Cast: Mohanlal, Arbaaz Khan, Anoop Menon
Director Siddique, who also wrote Big Brother, seems to like jotting down ideas as and when he gets them. Some of his better ideas (and films) were, perhaps, those that may have come to him in the light of day, when things generally tend to make more sense. What about those ideas you get when half asleep, which you scribble on your bedside notepad, only to realise the next morning that none of them really makes sense? And what if you decide to make an entire film starring Mohanlal with THAT particular notepad as the script? That’s when you end up with a mess like Big Brother.
A shortage of standalone ideas isn’t really the problem with this film. We get a hero who has the unique ability to see in the dark. We’re then explained a concept where the police secretly use prisoners as pawns in covert operations. We also get the story of the same man who’s lived so long in prison that he can no longer survive in the outside world. And by the time a character shouts “Stockholm Syndrome” to explain one of the film’s sub-plots, you realise that director Siddique chose “All Of The Above”, instead of sticking to idea options A, B, C or even D.
Come to think of it, despite the success of Siddique’s films, it’s important to remember that most of them had at least one large chunk, usually a flashback in the second-half, that always felt forced. Like the Lalu Alex portions in Chronic Bachelor, the Soman flashback in Hitler, JD Chakravarthi’s godawful cameo in Bhaskar The Rascal, the climax of Friends or the entire runtime of Ladies and Gentleman. One shouldn’t forget that it was always the comedy that kept these films afloat; the drama was something we tolerated in our wait for the next big laugh. So when Siddique decides to make a full-length action drama like Big Brother, he really comes off as a fish out of water, struggling to make even the smallest of emotions stick.
We realise that the film’s central emotion is about Sachi (Mohanlal) trying to protect his younger brother(s) not because we sense or feel any danger. It’s because we get dialogues basically drilling our heads with the plot multiple times. Entire strands and characters are abandoned like old clothes and we struggle to get hold of the bigger picture to understand what’s at stake at any given point in time. Let’s say that we’re willing to overlook even these basics in a film that’s essentially an excuse for the next major action block. But the obvious rope work in these scenes is so clunky that it looks like the dress rehearsal of the trapeze act of an extremely amateur circus troupe.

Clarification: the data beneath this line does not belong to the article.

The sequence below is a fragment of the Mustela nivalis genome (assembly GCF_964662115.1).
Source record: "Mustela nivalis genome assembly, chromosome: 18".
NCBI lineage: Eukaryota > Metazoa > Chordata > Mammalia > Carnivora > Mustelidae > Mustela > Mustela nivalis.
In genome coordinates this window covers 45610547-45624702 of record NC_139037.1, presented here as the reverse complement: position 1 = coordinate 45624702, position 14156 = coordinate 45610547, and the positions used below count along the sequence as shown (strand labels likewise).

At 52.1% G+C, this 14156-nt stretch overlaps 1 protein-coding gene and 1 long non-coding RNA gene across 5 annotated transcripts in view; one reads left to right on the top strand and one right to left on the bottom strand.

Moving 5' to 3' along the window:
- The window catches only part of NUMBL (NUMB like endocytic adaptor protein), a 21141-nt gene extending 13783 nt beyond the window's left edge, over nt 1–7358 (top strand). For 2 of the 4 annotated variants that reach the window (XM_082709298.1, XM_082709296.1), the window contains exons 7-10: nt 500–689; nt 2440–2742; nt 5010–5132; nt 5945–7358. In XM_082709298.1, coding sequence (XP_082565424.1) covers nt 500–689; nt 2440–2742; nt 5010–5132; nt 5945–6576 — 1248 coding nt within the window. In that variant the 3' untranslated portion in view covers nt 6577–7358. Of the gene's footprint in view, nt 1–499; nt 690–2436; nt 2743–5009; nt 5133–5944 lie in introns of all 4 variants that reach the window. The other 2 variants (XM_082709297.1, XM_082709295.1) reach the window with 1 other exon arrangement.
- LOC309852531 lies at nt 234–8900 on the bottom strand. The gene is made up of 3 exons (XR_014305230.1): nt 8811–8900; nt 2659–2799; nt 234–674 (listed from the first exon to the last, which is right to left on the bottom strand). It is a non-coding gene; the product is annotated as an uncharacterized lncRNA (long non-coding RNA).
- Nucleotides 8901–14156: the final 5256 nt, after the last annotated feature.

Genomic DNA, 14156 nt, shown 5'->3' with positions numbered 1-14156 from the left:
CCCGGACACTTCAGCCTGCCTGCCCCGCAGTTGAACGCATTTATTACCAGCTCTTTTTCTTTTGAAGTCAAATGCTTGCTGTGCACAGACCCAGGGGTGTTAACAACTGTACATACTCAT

It then becomes hilarious to count the number of times a character calls on Sachi each time there’s the whiff of danger, only for him to miraculously get there, JUST in time. This happens so often that if Big Brother were a building, it would be called ‘Saviour Complex’. We also get the absolutely original idea of casting Siddique in a hammy negative role where he plays a Mangalorean business tycoon, whose Kannada-accented Malayalam oscillates like the latest Khaitan table fan. Strangely, his daughter Arya speaks Malayalam fluently.
The makers don’t even bother with things such as dubbing, especially when it comes to Arbaaz Khan’s character, who might as well have been explaining what he wanted to do with Dabangg 2. All the songs stick out and the jokes feel like they were dubbing-stage afterthoughts. By which point one realises that the only technique to suspend any more disbelief is by fainting.